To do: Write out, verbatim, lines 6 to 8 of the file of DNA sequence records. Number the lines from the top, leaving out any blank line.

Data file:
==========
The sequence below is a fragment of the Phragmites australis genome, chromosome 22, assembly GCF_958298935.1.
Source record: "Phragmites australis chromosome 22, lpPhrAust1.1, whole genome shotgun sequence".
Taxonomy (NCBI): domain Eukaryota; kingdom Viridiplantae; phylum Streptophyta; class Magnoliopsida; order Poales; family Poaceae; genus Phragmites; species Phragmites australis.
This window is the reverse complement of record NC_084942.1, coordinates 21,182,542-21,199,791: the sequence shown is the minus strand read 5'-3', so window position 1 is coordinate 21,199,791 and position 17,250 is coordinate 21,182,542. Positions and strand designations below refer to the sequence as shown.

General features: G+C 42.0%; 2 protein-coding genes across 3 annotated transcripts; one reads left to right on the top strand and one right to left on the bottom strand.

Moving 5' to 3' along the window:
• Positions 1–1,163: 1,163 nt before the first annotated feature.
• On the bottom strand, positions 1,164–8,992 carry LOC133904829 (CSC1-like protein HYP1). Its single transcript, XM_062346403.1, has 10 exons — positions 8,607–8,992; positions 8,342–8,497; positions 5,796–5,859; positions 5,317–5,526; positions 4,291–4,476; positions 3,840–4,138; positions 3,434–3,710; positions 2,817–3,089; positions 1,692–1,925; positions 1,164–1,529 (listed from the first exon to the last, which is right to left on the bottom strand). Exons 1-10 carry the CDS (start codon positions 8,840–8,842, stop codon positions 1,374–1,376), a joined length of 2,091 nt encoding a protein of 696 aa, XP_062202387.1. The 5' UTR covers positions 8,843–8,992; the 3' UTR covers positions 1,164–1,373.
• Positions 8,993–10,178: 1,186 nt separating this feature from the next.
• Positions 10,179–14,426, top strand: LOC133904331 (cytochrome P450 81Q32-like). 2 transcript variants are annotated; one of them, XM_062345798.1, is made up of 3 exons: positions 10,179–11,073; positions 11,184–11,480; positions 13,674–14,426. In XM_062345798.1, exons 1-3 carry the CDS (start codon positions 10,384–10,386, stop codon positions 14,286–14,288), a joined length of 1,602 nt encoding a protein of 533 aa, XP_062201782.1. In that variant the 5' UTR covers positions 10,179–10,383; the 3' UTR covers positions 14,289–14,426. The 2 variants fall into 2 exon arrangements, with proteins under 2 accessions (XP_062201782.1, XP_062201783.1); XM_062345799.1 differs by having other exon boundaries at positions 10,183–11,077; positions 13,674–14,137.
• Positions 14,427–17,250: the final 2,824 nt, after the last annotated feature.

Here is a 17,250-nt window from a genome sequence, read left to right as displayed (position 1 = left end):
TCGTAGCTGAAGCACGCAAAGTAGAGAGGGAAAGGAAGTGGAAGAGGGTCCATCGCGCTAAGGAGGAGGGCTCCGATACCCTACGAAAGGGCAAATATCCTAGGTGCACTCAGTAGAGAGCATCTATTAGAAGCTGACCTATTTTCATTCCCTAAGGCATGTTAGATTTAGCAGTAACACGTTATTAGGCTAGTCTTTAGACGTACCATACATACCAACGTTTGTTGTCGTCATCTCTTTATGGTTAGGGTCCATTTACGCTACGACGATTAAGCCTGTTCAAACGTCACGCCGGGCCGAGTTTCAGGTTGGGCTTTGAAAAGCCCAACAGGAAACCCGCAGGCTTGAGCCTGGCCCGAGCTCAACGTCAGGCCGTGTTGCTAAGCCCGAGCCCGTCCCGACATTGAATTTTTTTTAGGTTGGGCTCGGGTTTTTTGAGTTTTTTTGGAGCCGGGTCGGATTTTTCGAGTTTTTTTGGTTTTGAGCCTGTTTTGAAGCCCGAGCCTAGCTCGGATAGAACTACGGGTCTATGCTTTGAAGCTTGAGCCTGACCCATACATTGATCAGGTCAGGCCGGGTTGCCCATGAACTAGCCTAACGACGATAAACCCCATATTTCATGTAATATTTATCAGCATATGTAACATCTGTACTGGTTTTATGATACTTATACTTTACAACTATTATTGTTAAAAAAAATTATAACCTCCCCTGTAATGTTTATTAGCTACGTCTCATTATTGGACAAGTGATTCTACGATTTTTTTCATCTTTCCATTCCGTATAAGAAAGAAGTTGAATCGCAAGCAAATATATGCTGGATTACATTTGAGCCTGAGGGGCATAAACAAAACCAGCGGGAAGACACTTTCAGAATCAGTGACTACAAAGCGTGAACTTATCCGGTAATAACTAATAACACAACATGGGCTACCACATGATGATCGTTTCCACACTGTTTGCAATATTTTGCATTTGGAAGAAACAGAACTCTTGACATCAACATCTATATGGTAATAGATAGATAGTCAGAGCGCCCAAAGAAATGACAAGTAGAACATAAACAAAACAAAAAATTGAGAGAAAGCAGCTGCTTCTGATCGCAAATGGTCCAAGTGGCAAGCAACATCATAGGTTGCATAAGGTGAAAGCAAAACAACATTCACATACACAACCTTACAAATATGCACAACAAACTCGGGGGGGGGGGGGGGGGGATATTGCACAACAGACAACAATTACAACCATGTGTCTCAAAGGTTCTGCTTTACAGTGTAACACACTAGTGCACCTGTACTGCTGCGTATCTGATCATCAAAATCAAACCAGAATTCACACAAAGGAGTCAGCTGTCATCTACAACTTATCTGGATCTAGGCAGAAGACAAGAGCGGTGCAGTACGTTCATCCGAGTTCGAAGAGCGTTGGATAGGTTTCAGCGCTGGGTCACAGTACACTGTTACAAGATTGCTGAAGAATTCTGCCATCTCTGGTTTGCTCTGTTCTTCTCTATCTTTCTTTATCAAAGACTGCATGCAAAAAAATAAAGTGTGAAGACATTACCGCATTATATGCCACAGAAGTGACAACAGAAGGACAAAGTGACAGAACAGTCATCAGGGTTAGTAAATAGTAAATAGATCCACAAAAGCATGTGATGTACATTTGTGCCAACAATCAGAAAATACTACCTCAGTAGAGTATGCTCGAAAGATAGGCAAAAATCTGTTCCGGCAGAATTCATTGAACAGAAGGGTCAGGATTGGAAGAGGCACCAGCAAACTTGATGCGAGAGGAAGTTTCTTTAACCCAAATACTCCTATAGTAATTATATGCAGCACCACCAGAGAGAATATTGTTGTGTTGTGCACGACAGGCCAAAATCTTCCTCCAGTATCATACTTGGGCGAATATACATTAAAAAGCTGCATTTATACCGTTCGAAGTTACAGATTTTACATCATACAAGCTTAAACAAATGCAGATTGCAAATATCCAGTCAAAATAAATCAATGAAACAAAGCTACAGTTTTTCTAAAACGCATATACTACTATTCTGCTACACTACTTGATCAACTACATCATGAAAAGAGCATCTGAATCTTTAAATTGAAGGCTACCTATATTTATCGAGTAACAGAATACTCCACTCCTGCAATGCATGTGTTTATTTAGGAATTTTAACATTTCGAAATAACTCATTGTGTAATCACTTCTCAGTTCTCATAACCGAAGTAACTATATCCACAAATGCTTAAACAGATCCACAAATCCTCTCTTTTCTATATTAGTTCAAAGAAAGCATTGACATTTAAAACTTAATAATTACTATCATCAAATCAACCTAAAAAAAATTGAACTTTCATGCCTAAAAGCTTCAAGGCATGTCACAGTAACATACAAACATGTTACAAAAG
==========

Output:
Moving 5' to 3' along the window:
• Positions 1–1,163: 1,163 nt before the first annotated feature.
• On the bottom strand, positions 1,164–8,992 carry LOC133904829 (CSC1-like protein HYP1). Its single transcript, XM_062346403.1, has 10 exons — positions 8,607–8,992; positions 8,342–8,497; positions 5,796–5,859; positions 5,317–5,526; positions 4,291–4,476; positions 3,840–4,138; positions 3,434–3,710; positions 2,817–3,089; positions 1,692–1,925; positions 1,164–1,529 (listed from the first exon to the last, which is right to left on the bottom strand). Exons 1-10 carry the CDS (start codon positions 8,840–8,842, stop codon positions 1,374–1,376), a joined length of 2,091 nt encoding a protein of 696 aa, XP_062202387.1. The 5' UTR covers positions 8,843–8,992; the 3' UTR covers positions 1,164–1,373.